Sunday, August 21, 2005

The Sunday Night Dreads

I have a rule of thumb that has worked quite well for me when it comes to jobs and careers: When you get the "Sunday Night Dreads," it's time to think about doing something else. What that means is that when on Sunday night you are dreading going to work on Monday, it may be time to start looking for another job. My brother sent me a great quote: "Do what you love, and you'll never work another day in your life." The fact is that life is just too short to waste it on a job that you aren't enjoying and shows no promise of improving in the foreseeable future.

This doesn't mean, however, that you should just up and quit your job the first time you're unhappy at work. First of all, will it improve? Or is there some way you can make it improve (a new task, a talk with your boss/co-workers, etc.)? Work situations tend to be very static, so I do realize that many times there isn't anything you can do about a situation, unless you are Machiavellian enough to find some way to get your boss (or other misery-maker) fired. I don't recommend this approach -- if you can't win while holding the moral high ground, then you can't win at all. You also should never quit until you've got another job in-hand, accepted, and ready to start. In today's world, if you go too long without a job, you may find that people won't hire you for that very reason -- and it becomes a circle that is impossible to break out of. Life, as I've said many times, is about balance. You may be unhappy at work, but you'll be even more unhappy at home if your family is starving!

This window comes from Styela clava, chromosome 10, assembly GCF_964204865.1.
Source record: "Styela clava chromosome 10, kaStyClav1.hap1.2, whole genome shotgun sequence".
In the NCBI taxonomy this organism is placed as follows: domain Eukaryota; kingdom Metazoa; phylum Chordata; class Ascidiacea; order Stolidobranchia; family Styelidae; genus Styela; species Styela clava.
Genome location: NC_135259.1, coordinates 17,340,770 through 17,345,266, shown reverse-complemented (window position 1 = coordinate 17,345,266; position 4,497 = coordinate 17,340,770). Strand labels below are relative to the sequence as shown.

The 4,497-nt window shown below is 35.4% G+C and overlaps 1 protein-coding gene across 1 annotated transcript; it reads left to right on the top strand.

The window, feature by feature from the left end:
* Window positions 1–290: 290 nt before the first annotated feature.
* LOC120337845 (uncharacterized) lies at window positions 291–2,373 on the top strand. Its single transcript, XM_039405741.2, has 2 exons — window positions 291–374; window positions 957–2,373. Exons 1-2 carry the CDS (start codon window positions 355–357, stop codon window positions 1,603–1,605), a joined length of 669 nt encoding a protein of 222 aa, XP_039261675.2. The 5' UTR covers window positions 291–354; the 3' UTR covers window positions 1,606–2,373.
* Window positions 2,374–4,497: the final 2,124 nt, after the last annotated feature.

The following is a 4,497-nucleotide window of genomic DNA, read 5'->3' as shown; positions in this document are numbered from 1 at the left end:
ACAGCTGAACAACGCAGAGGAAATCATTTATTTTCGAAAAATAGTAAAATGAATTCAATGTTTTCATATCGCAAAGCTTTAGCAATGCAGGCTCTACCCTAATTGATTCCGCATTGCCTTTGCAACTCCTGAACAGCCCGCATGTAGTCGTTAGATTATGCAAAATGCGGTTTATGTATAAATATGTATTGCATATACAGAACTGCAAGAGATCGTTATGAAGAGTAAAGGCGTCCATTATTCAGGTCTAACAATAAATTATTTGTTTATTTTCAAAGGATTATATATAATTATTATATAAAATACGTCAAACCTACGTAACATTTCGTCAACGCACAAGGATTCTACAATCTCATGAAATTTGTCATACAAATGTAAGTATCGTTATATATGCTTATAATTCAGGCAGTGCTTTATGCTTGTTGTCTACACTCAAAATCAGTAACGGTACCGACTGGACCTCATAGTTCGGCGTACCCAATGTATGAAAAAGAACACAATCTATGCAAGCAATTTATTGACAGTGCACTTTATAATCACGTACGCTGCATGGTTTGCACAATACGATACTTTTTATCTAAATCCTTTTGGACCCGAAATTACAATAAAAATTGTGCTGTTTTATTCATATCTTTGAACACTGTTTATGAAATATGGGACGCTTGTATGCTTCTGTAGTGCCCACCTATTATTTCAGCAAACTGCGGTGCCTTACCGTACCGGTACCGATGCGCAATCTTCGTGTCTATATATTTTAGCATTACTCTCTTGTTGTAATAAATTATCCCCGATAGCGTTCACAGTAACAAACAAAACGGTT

But if you have reached the level to where you have the Sunday Night Dreads, then at the very least, it's time to start looking for other options. I've had the Dreads for a while now, but until we had some other form of income coming in, there was no way I could leave. Now that my wife is working full time (she makes more than I do now), we've got enough money to live on, even if I don't manage to bring in a dime (which I hope won't be the case!). So while on the surface I've violated my own rule, really I haven't -- I do have a job, I'm just the boss as well as the employee, so we're covered, I think. If something happened to my wife (God forbid), I'd probably have to give up my current plans, but really, anyone in that situation is basically in a disaster area no matter what happened before, so I'm not going to worry too much about that (although I will forever worry just a little).

My mother-in-law today made an off-hand remark about not letting me pay for her lunch since I'm about to be "unemployed." I quickly corrected her: I'm going to be self-employed, not unemployed. The difference, especially from the point of view of my self-esteem, is important. But it also illustrates the fact that who you are in our society is to a very great extent defined by who pays you. If you aren't working specifically for someone, then you aren't employed -- and therefore aren't as valued as someone who is. It's something I think we will always have to struggle against as writers, at least until you've attained the level of Stephen King.

For the first time in a s long time, though, I'm actually looking forward to going to work tomorrow. My boss has committed to meeting with me tomorrow to decide the details of my exit. She may try to put this meeting off, in which case I will simply decide for her -- the letter is already written. Either way, I'll have a definite timetable and outlook for my future by tomorrow afternoon. If I can see her in the morning, I'll post the results at lunchtime tomorrow.

It's nice to be free of the Dreads.

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